When was the last time you felt angry? Sad? Hurt? Embarrassed? These images and emotions are easy to conjure. With very little effort, we can bring them back in our minds. Like cacti, they require minimal nourishment and still thrive. Also like cacti, they can be dangerous when handled. These feelings pierce us and cause us pain.
Now ask yourself another question: When was the last time you felt true joy?
On my way to work the other day, I pulled up to a stop light. The woman in the car next to me didn’t immediately register my presence. She was switching through the radio stations and, for just a moment as I pulled up and glanced over, I saw her face light up and her mouth drop open in unbridled happiness. I have no idea what she had stumbled upon. A favorite song maybe. A stand-up comic on a comedy station perhaps. Hearing her name being said in a news story possibly. Regardless of the cause, it was a second of pure joy. It emitted out of her like a lighthouse beacon. That light shone right into my own car. It actually made me feel better. And then it was gone just as quickly. Her eyes snapped slightly to her right and “reality” set in. She was not alone. Her face deadened and she started bobbing her head with only a hint of a smirk set on her lips. Nope. Flag on the play. Ten yards for exhibiting joy. No public displays of true happiness allowed.
I felt as though I had walked into a bathroom as a strange woman climbed out of the shower, unaware of someone else there. Her instantaneous withdrawal back into herself was like the yanking of a towel to cover her naked soul. It was surreal. And heartbreaking.
I’m left wondering at what point we stop allowing happiness to be all-consuming. Have you ever taken a two-year-old outside to blow bubbles or play in a sprinkler? Elation. Ever made a raspberry-fart on a baby’s belly? Jubilation. Look at the face of a seven-year-old on a bike, flying down the road at break-neck speeds with the wind tossing his hair. Revelry.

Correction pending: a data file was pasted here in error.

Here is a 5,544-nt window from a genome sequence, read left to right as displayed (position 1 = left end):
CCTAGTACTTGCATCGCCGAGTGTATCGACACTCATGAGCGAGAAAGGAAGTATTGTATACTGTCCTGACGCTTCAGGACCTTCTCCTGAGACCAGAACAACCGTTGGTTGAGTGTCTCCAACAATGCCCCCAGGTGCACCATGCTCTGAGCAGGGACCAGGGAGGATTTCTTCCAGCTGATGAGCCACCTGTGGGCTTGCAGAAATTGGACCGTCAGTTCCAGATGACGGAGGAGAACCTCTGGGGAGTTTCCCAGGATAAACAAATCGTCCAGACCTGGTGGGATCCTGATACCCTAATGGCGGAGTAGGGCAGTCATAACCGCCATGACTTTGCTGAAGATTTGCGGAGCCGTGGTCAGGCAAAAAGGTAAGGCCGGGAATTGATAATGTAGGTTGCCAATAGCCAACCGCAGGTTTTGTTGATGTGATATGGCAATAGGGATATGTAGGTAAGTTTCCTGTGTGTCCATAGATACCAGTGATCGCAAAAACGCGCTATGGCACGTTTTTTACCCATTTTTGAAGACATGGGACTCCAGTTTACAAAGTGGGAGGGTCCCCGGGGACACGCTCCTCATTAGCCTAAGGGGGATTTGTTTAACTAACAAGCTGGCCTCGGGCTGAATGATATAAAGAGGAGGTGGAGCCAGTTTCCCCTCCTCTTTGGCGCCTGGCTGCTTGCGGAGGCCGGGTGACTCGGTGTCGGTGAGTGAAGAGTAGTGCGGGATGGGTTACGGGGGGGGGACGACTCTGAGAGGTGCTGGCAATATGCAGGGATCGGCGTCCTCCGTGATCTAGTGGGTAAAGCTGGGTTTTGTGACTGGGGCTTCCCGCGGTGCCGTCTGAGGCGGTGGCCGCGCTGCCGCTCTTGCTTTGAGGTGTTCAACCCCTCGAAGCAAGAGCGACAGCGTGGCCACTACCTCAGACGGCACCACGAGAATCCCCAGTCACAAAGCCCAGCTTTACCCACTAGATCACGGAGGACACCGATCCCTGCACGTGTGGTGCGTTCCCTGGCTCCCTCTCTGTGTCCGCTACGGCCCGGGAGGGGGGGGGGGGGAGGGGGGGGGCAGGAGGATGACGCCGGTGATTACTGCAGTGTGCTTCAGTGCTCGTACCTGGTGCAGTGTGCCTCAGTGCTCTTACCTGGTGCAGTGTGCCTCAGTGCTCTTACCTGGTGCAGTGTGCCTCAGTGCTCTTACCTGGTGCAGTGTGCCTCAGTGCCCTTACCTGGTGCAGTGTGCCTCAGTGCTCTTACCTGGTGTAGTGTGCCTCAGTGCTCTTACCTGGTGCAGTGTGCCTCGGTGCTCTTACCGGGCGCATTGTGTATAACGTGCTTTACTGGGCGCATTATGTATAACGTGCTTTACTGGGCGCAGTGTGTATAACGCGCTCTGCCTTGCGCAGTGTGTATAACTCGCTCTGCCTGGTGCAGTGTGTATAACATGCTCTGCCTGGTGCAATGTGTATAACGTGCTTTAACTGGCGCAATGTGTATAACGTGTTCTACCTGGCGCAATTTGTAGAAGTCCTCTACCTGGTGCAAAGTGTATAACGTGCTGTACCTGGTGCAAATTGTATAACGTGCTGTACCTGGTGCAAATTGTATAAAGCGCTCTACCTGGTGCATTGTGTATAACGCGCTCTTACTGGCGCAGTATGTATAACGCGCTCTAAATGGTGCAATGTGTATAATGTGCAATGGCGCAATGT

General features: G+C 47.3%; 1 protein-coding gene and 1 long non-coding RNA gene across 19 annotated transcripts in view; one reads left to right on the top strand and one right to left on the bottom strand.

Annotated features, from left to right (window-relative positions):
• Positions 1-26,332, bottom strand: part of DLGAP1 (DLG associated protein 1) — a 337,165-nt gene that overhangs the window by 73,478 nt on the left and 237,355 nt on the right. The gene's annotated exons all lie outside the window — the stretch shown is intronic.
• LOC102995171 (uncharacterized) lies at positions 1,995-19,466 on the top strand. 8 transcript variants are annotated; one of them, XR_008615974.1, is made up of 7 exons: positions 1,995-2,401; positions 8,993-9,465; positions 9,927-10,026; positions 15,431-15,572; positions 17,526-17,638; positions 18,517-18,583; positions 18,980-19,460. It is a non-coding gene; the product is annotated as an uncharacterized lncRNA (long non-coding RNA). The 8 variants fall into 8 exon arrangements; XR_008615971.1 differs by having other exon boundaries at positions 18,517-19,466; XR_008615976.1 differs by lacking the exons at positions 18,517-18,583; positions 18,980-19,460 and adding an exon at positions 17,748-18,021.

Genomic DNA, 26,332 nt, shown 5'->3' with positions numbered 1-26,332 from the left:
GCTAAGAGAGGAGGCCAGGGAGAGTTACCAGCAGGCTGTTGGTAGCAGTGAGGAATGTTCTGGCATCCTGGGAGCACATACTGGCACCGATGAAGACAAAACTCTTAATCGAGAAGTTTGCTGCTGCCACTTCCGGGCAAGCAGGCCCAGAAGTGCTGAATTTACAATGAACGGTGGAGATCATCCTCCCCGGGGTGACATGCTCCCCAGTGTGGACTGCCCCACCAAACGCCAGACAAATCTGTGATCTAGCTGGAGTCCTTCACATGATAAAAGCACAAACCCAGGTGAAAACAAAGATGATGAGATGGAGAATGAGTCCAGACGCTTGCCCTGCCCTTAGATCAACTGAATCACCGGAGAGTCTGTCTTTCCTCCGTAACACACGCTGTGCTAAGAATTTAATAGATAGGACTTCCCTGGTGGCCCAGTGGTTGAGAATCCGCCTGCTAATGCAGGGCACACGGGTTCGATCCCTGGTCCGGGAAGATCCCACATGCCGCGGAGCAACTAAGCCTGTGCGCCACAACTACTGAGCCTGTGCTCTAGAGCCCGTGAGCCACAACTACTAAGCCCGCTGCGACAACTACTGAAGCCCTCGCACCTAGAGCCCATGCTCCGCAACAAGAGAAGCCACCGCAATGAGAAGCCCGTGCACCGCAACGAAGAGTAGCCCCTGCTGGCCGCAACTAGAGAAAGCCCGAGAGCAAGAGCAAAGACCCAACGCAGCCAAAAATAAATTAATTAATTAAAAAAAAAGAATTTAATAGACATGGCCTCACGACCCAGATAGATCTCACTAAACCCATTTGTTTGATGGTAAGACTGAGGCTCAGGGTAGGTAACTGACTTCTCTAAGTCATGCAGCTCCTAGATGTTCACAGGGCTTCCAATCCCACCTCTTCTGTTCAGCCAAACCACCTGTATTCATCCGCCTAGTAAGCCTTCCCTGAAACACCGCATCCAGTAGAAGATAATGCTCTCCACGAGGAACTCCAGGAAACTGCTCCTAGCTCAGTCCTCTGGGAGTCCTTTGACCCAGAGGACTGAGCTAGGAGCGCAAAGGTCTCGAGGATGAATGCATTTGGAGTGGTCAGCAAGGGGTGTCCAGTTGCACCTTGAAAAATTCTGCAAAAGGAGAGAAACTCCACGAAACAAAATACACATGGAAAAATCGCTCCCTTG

We are born with the capacity to experience joy in the simplest things. To be human is to be joyful. It’s only through our own shortcomings that we allow the world around us to take that away. Do bad things happen? Certainly. Is the world a stressful place? Absolutely. Does any of that matter? Only if we let it.
I’m working on opening myself to more unbridled joy. Last night, I made a taco salad that I’d anticipated for two days. I experienced what could only be described as ecstasy while eating it (the fact that I’d had a few cocktails prior should have no bearing). Saturday at work, I laughed with coworkers until I had tears in my eyes. I can’t even remember what we were laughing about, but I’m holding that feeling with me still today. While I drive to my daughter’s softball game tonight, I’m going to put the windows down and sing at the top of my lungs to whatever catches my fancy. Maybe I’ll inspire other car singers to put on their own concerts. Maybe they’ll do the same to even more. And that’s how it should be. When it comes to rapture, may it always be expansive.